In 2000, measles was eradicated in the United States, but has recently re-emerged and infected over 100 people in at least 14 states. Many doctors point to parents not vaccinating their children as the reason the virus is now spreading in the United States.
How shameful it is that we allow "personal beliefs" to trump science!
Vaccines are a great triumph of the human intellect over ancient evils. That triumph must not be dimmed by ignorance, paranoia, and demagoguery.
Despite the pain of needle pricks, we need to get shots -- and read claims about science carefully. Even if we may not like it. The dangers of doing otherwise could be deadly.
But if no one wants to put a child at risk, and the majority of Americans don't believe in a government vaccination conspiracy theory, then why are adult vaccination rates still so low?
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A disease wiped out has returned because of choices that put the nation's health in jeopardy. More responsible choices are demanded.
Yes, I said it. Selfish. I thought of ways to sugarcoat that statement, but I ultimately decided against it. You may hate me for saying that, and that's fair. But someone had to say it. Want to know why? Keep reading.
Some parents today are being swayed by misinformation that has caused them to delay or decline vaccinating their children, jeopardizing the health of many others. I want all people to know that immunizations are safe, and that they work.
The rapid rise of measles of this year has highlighted the importance of vaccines. They are heralded as one of the top 10 successes of public health in the 20th century. So why do some people -- even some health care workers -- choose not to use them?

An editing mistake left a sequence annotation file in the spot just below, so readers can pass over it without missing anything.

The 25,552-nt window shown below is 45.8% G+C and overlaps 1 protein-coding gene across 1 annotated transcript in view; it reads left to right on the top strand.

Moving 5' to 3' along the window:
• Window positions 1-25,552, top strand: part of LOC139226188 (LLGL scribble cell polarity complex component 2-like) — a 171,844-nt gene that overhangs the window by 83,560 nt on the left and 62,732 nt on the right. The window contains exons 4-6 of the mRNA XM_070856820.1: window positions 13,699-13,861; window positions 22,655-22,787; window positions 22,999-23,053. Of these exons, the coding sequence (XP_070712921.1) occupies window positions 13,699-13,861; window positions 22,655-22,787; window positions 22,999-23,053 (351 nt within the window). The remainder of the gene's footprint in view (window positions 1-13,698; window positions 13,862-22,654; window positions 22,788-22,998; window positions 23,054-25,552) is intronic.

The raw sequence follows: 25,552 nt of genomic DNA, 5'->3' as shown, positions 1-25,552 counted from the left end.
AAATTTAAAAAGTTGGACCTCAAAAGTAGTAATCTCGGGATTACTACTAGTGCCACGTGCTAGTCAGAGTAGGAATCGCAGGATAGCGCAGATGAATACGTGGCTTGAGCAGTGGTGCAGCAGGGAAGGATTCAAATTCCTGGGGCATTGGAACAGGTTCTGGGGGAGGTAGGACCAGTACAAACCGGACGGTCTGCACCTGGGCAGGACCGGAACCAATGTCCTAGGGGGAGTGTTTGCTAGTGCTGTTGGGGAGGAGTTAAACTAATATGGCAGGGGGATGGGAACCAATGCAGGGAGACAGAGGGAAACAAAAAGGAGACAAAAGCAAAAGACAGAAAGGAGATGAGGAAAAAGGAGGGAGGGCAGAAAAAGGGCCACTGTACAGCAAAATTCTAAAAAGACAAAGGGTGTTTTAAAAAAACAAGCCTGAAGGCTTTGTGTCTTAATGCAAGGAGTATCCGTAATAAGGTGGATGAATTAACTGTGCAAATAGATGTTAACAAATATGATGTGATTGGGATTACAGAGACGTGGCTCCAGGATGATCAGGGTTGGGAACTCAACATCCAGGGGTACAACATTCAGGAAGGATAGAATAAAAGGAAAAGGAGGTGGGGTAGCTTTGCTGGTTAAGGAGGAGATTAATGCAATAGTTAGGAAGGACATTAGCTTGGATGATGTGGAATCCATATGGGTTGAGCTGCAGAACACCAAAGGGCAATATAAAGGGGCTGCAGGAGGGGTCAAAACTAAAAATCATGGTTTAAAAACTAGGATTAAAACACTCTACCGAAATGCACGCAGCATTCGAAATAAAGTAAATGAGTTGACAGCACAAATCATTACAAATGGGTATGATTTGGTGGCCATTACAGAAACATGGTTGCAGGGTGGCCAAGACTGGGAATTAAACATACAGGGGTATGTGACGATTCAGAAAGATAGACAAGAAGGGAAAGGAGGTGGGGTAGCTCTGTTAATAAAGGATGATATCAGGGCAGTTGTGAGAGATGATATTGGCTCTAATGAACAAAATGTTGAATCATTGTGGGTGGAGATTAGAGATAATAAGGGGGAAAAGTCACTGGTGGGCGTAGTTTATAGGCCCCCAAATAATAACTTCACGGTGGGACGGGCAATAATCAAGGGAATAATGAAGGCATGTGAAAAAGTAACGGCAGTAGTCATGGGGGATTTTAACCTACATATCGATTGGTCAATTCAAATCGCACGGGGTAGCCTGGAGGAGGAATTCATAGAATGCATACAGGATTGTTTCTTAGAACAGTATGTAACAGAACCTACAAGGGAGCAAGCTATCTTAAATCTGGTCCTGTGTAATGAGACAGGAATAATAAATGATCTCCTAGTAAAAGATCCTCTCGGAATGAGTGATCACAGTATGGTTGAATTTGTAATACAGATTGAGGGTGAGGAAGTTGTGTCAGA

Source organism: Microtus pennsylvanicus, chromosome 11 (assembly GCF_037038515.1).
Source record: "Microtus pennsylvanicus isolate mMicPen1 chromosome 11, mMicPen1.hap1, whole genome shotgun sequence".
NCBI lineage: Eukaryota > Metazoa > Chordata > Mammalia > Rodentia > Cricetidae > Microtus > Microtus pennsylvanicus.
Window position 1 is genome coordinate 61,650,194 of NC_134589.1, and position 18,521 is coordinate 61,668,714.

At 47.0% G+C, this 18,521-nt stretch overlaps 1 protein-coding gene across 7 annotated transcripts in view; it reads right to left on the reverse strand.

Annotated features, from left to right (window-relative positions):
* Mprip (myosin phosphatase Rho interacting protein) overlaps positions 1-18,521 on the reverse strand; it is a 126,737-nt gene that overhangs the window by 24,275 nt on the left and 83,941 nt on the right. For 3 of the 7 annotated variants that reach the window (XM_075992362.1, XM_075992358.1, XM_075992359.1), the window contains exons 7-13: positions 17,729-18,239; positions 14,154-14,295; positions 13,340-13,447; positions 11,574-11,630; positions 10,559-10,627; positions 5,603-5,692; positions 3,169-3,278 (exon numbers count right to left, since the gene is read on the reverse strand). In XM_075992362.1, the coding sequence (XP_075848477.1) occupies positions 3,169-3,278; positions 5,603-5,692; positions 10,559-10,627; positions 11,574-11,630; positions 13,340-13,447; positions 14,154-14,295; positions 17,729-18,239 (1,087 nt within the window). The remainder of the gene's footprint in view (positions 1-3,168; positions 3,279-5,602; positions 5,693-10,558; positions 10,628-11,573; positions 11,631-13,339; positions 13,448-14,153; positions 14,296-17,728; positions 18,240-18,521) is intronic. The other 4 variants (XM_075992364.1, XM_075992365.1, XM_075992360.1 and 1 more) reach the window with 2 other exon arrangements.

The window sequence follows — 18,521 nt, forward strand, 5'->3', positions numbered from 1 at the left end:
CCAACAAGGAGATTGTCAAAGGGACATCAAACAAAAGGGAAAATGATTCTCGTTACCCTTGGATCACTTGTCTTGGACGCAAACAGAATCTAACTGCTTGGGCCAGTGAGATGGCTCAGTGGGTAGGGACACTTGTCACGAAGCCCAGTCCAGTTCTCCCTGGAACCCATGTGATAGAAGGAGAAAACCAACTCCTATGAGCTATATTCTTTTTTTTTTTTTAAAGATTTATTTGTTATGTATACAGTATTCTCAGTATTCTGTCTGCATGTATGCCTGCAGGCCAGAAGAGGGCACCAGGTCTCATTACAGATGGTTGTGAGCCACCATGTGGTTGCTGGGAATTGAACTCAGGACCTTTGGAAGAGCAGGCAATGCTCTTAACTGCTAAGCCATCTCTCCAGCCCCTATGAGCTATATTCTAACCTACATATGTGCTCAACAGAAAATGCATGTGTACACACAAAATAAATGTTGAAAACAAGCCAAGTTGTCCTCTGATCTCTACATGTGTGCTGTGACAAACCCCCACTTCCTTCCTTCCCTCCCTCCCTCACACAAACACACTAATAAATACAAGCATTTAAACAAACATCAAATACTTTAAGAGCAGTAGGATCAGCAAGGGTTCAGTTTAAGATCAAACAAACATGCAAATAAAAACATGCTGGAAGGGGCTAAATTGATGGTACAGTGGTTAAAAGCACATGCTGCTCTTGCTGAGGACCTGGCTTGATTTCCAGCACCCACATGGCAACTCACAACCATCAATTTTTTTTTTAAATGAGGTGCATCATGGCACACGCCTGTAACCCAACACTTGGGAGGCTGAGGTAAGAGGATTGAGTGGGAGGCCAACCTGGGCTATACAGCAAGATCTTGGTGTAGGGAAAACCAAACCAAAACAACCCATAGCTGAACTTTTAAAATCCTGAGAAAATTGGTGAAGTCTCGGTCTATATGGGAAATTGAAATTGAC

Parents can opt out of having their kids vaccinated for either philosophical or religious reasons, depending on the state. Posturing as a defender of individual liberty, when people already have it, is selfish political grandstanding and nothing more.
As an immunologist, come winter, I see a lot of children with viral infections, most often caused by respiratory viruses that affect the nose and throat -- and a lot of parents unhappy with the missed school days! But, there are key steps that parents can take to both prevent viral infections in the first place and, should your child come down with one, to aid in a much quicker recovery.
The root our ignorance is the false notion that real patriotism requires blind allegiance to the notion that everything American is better just because it is American. This lie, proselytized by the right, allows the uninformed to bathe in feeling than they are better rather than take on any burden to actually be better
Immunizations given to children at an early age have been instrumental in helping curb vaccine-preventable diseases such as measles and whooping cough, but keeping track of those immunizations over the long term can be challenging in the best of circumstances.
We have major infrastructure needs in many sectors in the United States. The potential impact of a failing public health infrastructure should alarm us and drive action. We can't predict when the next outbreak, epidemic, or disaster will occur, but we can guarantee that it will take place. The question is whether we will work to fortify the public health infrastructure now or deal with the consequences later.
The Disney outbreak could be a game-changer for those of us trying protect children with immunizations. Because suddenly, there is a vaccine-preventable disease that is spreading like wildfire -- and could be dangerous.